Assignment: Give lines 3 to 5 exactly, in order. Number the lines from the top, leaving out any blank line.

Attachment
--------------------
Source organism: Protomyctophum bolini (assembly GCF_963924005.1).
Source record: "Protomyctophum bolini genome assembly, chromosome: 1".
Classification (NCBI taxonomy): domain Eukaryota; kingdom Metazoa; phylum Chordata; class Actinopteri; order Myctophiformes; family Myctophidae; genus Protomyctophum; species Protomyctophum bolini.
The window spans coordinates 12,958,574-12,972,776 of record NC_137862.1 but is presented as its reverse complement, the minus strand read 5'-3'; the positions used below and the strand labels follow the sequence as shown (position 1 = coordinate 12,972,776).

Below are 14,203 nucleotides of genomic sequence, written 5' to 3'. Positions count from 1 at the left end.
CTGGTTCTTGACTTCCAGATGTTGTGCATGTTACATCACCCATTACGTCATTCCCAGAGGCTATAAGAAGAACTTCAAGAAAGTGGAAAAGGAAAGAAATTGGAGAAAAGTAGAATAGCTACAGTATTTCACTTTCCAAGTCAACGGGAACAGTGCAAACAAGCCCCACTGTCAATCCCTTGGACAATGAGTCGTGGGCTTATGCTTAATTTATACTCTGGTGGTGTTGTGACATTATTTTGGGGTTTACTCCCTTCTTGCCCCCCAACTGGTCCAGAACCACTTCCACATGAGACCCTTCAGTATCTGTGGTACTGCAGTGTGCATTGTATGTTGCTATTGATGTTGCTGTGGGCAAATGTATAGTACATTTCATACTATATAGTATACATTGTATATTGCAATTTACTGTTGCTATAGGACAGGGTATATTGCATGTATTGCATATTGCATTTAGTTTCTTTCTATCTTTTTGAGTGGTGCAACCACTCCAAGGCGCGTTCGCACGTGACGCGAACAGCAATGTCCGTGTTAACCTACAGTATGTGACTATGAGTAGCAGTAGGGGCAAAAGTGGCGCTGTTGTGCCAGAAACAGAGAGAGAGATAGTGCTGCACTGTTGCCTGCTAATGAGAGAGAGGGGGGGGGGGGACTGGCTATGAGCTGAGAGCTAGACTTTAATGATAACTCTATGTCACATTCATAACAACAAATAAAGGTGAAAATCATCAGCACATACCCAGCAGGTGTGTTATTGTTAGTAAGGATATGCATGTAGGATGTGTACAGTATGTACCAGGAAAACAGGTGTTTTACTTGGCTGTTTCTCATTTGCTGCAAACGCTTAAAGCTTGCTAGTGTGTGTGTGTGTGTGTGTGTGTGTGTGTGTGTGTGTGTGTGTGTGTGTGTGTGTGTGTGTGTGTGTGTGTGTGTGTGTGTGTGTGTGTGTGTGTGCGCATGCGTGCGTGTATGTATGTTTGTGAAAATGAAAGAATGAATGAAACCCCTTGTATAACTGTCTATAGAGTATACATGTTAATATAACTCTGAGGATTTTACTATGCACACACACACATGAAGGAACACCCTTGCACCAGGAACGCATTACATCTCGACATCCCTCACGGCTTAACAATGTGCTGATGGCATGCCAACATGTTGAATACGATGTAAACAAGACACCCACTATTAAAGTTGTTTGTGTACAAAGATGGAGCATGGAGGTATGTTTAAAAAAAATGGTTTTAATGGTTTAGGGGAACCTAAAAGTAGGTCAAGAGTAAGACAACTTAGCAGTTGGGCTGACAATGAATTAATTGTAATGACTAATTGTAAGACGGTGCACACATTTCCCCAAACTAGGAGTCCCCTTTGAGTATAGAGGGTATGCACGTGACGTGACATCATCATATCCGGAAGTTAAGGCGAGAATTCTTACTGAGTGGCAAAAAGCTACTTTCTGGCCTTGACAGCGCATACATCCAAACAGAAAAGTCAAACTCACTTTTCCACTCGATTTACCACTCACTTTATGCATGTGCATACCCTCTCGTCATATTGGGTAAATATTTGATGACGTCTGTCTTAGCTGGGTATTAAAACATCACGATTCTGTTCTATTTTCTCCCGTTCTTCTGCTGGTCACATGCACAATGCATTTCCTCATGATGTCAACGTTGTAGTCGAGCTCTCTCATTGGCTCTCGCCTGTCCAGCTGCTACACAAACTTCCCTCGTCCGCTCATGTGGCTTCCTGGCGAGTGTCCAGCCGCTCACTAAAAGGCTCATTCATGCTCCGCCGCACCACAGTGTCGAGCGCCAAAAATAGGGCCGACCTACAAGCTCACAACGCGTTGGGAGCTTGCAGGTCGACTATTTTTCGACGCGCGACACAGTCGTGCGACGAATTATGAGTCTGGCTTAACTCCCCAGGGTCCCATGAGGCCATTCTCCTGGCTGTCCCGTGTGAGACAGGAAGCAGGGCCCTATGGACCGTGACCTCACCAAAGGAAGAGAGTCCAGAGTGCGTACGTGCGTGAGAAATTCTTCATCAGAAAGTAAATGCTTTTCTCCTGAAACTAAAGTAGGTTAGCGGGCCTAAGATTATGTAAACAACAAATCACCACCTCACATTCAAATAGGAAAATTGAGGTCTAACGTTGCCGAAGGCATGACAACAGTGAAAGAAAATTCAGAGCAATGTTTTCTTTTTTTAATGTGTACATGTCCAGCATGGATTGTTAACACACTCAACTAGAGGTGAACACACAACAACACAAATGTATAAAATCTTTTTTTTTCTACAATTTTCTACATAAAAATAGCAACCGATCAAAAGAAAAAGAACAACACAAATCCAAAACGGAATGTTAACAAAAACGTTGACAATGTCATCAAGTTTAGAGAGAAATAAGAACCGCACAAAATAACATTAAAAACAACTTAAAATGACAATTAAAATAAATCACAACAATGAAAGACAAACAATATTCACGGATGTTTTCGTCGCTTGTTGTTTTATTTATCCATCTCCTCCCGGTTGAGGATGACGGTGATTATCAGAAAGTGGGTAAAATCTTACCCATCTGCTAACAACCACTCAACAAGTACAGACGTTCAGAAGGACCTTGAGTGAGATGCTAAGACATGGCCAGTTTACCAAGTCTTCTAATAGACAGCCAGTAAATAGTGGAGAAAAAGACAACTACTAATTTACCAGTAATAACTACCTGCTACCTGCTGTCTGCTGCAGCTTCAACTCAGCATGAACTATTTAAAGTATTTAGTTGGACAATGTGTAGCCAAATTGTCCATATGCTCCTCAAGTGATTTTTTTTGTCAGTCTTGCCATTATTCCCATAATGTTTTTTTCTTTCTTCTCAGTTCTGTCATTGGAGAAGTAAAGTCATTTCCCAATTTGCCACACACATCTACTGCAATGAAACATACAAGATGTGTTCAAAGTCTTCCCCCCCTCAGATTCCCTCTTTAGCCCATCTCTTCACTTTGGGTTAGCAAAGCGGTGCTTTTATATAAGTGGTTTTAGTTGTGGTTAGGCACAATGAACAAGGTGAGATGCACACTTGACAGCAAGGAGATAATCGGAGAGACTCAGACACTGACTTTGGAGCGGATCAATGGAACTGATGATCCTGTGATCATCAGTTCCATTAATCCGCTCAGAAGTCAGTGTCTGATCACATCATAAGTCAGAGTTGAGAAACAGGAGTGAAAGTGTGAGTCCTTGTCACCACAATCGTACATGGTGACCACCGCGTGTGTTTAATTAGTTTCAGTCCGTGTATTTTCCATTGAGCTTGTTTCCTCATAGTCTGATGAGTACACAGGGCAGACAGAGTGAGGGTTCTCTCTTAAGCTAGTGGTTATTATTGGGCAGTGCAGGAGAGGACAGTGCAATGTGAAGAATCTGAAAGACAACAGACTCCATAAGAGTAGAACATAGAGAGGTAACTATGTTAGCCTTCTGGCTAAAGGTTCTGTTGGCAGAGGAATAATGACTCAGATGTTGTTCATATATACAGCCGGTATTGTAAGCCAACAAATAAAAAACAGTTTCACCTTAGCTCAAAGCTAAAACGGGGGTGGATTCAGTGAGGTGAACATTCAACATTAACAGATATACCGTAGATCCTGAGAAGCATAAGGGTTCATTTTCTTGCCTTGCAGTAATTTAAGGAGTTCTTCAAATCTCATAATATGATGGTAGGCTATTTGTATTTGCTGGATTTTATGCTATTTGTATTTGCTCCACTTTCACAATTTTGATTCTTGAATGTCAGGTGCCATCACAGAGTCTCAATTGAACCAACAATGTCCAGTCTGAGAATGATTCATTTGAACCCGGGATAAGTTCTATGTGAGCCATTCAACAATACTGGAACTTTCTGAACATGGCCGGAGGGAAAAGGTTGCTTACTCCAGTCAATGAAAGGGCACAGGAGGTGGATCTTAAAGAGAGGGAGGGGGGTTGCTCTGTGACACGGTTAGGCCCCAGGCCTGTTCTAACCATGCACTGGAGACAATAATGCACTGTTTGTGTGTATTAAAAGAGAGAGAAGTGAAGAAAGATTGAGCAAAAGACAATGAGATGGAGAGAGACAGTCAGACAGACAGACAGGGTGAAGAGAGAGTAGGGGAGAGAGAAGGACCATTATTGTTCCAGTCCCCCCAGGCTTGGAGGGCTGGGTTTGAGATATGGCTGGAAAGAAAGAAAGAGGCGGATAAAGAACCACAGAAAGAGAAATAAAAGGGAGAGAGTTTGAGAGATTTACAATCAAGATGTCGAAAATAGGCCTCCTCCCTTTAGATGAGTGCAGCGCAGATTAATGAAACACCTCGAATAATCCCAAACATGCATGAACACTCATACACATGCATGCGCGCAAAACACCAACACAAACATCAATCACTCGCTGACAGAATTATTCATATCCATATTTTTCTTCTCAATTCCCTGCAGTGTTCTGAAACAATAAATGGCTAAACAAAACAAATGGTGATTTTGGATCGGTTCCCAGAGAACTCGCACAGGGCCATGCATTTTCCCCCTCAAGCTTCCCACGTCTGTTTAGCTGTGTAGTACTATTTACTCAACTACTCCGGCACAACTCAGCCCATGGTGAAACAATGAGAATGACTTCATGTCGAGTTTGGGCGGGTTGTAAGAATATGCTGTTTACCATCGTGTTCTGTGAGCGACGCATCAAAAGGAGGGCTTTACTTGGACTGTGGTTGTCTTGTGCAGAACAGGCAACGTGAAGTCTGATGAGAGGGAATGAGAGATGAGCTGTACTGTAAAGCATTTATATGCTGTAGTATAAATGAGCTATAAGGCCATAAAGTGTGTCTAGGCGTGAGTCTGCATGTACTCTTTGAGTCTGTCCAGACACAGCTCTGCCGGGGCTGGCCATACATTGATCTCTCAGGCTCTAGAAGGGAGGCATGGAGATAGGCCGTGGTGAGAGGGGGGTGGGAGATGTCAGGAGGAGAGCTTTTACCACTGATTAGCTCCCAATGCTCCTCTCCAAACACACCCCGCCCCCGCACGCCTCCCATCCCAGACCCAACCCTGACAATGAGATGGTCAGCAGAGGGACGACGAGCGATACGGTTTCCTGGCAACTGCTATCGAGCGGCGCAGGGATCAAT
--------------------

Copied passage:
Classification (NCBI taxonomy): domain Eukaryota; kingdom Metazoa; phylum Chordata; class Actinopteri; order Myctophiformes; family Myctophidae; genus Protomyctophum; species Protomyctophum bolini.
The window spans coordinates 12,958,574-12,972,776 of record NC_137862.1 but is presented as its reverse complement, the minus strand read 5'-3'; the positions used below and the strand labels follow the sequence as shown (position 1 = coordinate 12,972,776).

Below are 14,203 nucleotides of genomic sequence, written 5' to 3'. Positions count from 1 at the left end.